14. 14. Problem 3 - Attacking Home Brew CryptoDecrypt This: xc0x92x29x63x1ax50x2cxbdx1ax61xfax75xebxa6xcax95x85xcexf9x39xc4x5fx1b x42x50xe1x4exf8x5fxaexe6x53x2bx3bx81xb7x93x1ex85x44x94xdfxb8xbdx3bx22 x1ex05x73x22xe8x75x5fx69x3dxd6x4cx62xb5xb1x5fxe5x5bx51x91xa3x6ex5dx2a x52x6fx5ex3dx20x2bx96xa7xfax3cxbfxebx79x94x5fx85xd0x60x8cxdcx21xb7x2c xdaxb6x62x6cx5cxfexb8xc4x2bx75xf8xe5x5fx08x3bx2dx4fx14x62xf5xeax2bx93 x39xf5x25x95xbbx08x13x5bx11xa4x2dx52xffx80x91x5fx6bx1exf0x1cxe1xcfx39 x1fxdbx2ax65xc4x16x5fxcex3exffxeax1cx4dxa6x57xdax82xd0x29x9cx74xb9x4c xbex5fx76xa2xabxe8xa8x1ex33x30xe3x4dx3fx09x20x5fx08x4ex3ex3bxbfx74x17 x5ex16x6fx84x2bx62x74xffx5cx6axa4x2dx70x34xc3xc7xb5xebx4cx48x09x84x94 x96x93xafxd7xafxd6xf4x5cx09x4fxa7xc5x7fxadx9dxa4x3ex50xa9x73x05x1exe8 x07xbfx5ex4dxc5xf8x3ax87x83x5bx3ax24x1dx74x34x81x8fxebx4dx52xcbxd3xe0 x5fx46x2dx7bxd6x32x7fx53x5ex5fx35x5fx7dx61xc5xe8xf7x5fx2ex5fx3fxe8x5a x70x1bx74xdex82xc3x0ax92x5cx88x1ex23x5dx3exb7x33x5fxaaxd8xe8xc5x56x51 xbcx93xd9x4dx8cx5fx22x72xf6xb4x18x1bx02xa5xe6xc9x76xc5x52x4dx42x4exdf xe7x71x09x14x8fx71x19x16x2ax2cxfexa5xd9xcdxd8x88x4cx53xd6x76x1ax15xa4 x25xc5xf1x8axb2x61x3exc6x4bx2fx17x73xfbxa6x3ex3ax35xa4x1cxa4x88x6fx8e x1exeexe8x99x54x4bxc1xccxf7x5dx19x1bx60x28xfcxfax1ex42x70xd1xc6xc6x3c x1bx60xadx09x50x93xcdx30xa0xc4x5ax09xfax1fx23x2ax63x94x65xb5x56x09xd5 xc6xd6xb3x5e x03x07x70x2cx28x33xe8x23xe6xbax83x15x2cx74x30xd5x1ax9ax73x6cx2cx58xc3 x25xfax5fx8fx3cx81x74x1bxcex93x8ax80xf8x2fx99x2bx06xebx29x52xb1x70x14 xb7xacx82x52x83x9dx4exc9xc3xdcx51xa7x3ex5dx1ex98x1exbfx82x1cx61x60x74 xb9x60xddx92x1fxa4xacx4dx15xb2x44
15. 15. The algorithm is never secret ● Hint 1: Here is the Decryption algorithm (See source file) def decrypt(msg,key): ks = len(key) k2 = key if(ks%2==1): k2 += chr(10) ks=ks+1 cpt = "" buff = "" done = 0 cnt = 0 while(done==0): i=0 nk = "" if(len(msg)>=cnt+ks): buff = msg[cnt:cnt+ks] else: buff = msg[cnt:] tcnt = len(buff) cnt = cnt + tcnt if tcnt % 2 == 1: tcnt = tcnt - 1 for i in range(0,tcnt,2): c1 = chr((((ord(buff[i])- 31) * -15) ^ (3 * ord(k2[i]))) % 256) c2 = chr(((((ord(buff[i+1])+17)^ (7*ord(k2[i+1])))+27*ord(k2[i]))*27) % 256) while c1 < 0: c1 += 256 while c2 < 0: c2 += 256 nk = nk + c1 + c2 cpt = cpt + c1 + c2 i = tcnt if tcnt != len(buff): c1 = chr((ord(buff[i])-ord(k2[i]))% 256) while c1 < 0: c1 += 256 nk = nk + c1 cpt = cpt + c1 k2 = nk if cnt == len(msg): done = 1 return cpt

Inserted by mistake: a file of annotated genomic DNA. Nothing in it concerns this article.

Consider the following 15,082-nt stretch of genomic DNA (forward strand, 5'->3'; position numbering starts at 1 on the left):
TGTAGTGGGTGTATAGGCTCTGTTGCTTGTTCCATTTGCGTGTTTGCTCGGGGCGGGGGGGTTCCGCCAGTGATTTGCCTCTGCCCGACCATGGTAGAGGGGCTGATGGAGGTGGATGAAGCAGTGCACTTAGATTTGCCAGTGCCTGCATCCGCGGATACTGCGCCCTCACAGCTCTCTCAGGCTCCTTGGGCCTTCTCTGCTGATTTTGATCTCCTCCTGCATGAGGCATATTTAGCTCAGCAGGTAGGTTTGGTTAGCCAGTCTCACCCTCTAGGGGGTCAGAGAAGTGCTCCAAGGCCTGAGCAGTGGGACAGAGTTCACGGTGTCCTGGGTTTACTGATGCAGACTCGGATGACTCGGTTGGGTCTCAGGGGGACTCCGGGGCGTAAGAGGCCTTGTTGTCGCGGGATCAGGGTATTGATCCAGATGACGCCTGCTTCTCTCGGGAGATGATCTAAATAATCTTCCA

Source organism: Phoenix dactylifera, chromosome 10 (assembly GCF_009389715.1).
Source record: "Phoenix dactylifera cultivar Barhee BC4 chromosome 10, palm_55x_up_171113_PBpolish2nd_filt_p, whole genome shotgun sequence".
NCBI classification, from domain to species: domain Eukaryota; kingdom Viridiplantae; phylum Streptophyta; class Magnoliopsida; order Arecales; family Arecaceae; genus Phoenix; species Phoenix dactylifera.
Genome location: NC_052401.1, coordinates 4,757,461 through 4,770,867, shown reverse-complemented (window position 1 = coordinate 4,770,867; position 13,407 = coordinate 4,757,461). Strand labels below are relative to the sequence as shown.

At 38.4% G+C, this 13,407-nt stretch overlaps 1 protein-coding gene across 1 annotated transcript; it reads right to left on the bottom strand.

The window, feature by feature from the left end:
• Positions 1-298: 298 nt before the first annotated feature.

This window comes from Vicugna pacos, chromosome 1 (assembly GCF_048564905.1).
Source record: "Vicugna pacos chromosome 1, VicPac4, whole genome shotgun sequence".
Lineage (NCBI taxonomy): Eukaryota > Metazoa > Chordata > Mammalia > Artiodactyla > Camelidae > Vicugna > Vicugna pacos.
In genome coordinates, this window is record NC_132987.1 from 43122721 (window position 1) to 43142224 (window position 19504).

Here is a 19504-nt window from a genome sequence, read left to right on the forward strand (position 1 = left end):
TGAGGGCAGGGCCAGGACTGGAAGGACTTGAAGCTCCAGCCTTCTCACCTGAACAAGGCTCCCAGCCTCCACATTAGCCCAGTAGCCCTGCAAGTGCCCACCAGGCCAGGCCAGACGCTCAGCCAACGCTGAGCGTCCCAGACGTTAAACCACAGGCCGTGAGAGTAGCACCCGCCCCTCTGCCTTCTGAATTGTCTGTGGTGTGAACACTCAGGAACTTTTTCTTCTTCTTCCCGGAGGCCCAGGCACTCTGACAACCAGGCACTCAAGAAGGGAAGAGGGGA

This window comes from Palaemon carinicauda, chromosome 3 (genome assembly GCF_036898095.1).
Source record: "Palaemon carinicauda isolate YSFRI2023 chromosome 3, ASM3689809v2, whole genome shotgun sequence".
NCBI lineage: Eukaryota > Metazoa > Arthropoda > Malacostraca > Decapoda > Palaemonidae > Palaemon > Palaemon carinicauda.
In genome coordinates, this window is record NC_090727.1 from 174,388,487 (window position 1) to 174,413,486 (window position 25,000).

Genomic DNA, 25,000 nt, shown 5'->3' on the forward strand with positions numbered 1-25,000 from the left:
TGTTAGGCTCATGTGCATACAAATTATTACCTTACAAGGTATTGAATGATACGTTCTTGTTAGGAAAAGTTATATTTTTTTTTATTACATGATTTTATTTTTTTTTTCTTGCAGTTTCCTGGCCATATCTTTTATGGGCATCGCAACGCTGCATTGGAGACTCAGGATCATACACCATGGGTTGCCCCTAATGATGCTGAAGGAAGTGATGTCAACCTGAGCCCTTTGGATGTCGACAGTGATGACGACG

16. 16. Still need the key!! ● Hint 2: The key and plaintext are both made up of printable ASCII characters
17. 17. Can we brute force it? ● Hint 3: The key is between 1 and 20 characters long. ○ Brute forcing a 20 character password of letters, numbers, and symbols? ○ 95 printable ASCII chars (127-32) ○ 95^20 = 3,584,859,224,085,422,343,574,104,404,449,462,890,625 ○ No way we can brute force this...
18. 18. Be Smart! ● Hint 4: How can we turn the problem of 95^20 into something more like 95 + 20 * 95 + 10 * 95 + ... ● Look closely at the decryption algorithm... Why should you never implement your own home brew crypto?
19. 19. Attack Exercise - Password Cracking Required Tools: BackTrack Linux (http://www.backtrack-linux.org/) John the Ripper (http://www.openwall.com/john/)* *already installed in BackTrack Linux (/pentest/passwords/john) Provided Files: http://www.utdallas.edu/~dst071000/CSG/HW3/pwdlist Questions: ● Obtain as many passwords as possible from the provided password file ● Determine which hash algorithm was used to hash the passwords ● Locate the name of the system library that is used for hashing ● Identify expired accounts ● Identify passwords that were changed yesterday (09/13/2011) ● BONUS: Write a script that generates or verifies salted passwords Hints: JTR Options (http://www.openwall.com/john/doc/OPTIONS.shtml) JTR Examples (http://www.openwall.com/john/doc/EXAMPLES.shtml)